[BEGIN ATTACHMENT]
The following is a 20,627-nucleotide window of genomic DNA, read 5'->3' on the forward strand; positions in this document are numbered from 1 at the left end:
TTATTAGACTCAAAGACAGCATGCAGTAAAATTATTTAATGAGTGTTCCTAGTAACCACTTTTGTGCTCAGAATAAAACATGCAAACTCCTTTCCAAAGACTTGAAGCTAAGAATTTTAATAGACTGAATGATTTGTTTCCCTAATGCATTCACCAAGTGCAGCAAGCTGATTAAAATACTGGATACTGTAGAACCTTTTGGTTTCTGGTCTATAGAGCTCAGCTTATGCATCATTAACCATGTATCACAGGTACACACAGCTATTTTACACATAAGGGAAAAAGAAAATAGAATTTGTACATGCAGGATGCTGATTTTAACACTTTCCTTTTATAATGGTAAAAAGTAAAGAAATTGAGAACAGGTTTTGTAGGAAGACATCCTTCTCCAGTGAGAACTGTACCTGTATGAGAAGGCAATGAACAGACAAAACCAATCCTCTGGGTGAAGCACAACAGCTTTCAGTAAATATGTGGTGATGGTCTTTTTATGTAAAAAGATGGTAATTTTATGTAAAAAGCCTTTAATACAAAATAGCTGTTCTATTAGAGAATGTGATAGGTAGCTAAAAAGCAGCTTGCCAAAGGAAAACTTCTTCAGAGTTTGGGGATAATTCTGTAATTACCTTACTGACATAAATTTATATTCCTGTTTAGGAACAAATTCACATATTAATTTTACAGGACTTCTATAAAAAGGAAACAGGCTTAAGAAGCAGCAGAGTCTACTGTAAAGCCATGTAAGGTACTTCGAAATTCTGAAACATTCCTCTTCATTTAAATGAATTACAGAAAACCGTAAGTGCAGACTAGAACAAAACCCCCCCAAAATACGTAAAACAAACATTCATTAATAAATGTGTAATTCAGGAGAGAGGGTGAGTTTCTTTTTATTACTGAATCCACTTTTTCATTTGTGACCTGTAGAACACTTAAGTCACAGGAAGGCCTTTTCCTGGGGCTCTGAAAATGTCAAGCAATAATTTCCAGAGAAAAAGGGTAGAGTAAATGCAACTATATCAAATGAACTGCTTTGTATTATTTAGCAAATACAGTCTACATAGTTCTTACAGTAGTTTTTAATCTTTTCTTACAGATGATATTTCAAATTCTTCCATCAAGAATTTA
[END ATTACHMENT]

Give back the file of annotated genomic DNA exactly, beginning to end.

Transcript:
The following is a 20,627-nucleotide window of genomic DNA, read 5'->3' on the forward strand; positions in this document are numbered from 1 at the left end:
TTATTAGACTCAAAGACAGCATGCAGTAAAATTATTTAATGAGTGTTCCTAGTAACCACTTTTGTGCTCAGAATAAAACATGCAAACTCCTTTCCAAAGACTTGAAGCTAAGAATTTTAATAGACTGAATGATTTGTTTCCCTAATGCATTCACCAAGTGCAGCAAGCTGATTAAAATACTGGATACTGTAGAACCTTTTGGTTTCTGGTCTATAGAGCTCAGCTTATGCATCATTAACCATGTATCACAGGTACACACAGCTATTTTACACATAAGGGAAAAAGAAAATAGAATTTGTACATGCAGGATGCTGATTTTAACACTTTCCTTTTATAATGGTAAAAAGTAAAGAAATTGAGAACAGGTTTTGTAGGAAGACATCCTTCTCCAGTGAGAACTGTACCTGTATGAGAAGGCAATGAACAGACAAAACCAATCCTCTGGGTGAAGCACAACAGCTTTCAGTAAATATGTGGTGATGGTCTTTTTATGTAAAAAGATGGTAATTTTATGTAAAAAGCCTTTAATACAAAATAGCTGTTCTATTAGAGAATGTGATAGGTAGCTAAAAAGCAGCTTGCCAAAGGAAAACTTCTTCAGAGTTTGGGGATAATTCTGTAATTACCTTACTGACATAAATTTATATTCCTGTTTAGGAACAAATTCACATATTAATTTTACAGGACTTCTATAAAAAGGAAACAGGCTTAAGAAGCAGCAGAGTCTACTGTAAAGCCATGTAAGGTACTTCGAAATTCTGAAACATTCCTCTTCATTTAAATGAATTACAGAAAACCGTAAGTGCAGACTAGAACAAAACCCCCCCAAAATACGTAAAACAAACATTCATTAATAAATGTGTAATTCAGGAGAGAGGGTGAGTTTCTTTTTATTACTGAATCCACTTTTTCATTTGTGACCTGTAGAACACTTAAGTCACAGGAAGGCCTTTTCCTGGGGCTCTGAAAATGTCAAGCAATAATTTCCAGAGAAAAAGGGTAGAGTAAATGCAACTATATCAAATGAACTGCTTTGTATTATTTAGCAAATACAGTCTACATAGTTCTTACAGTAGTTTTTAATCTTTTCTTACAGATGATATTTCAAATTCTTCCATCAAGAATTTA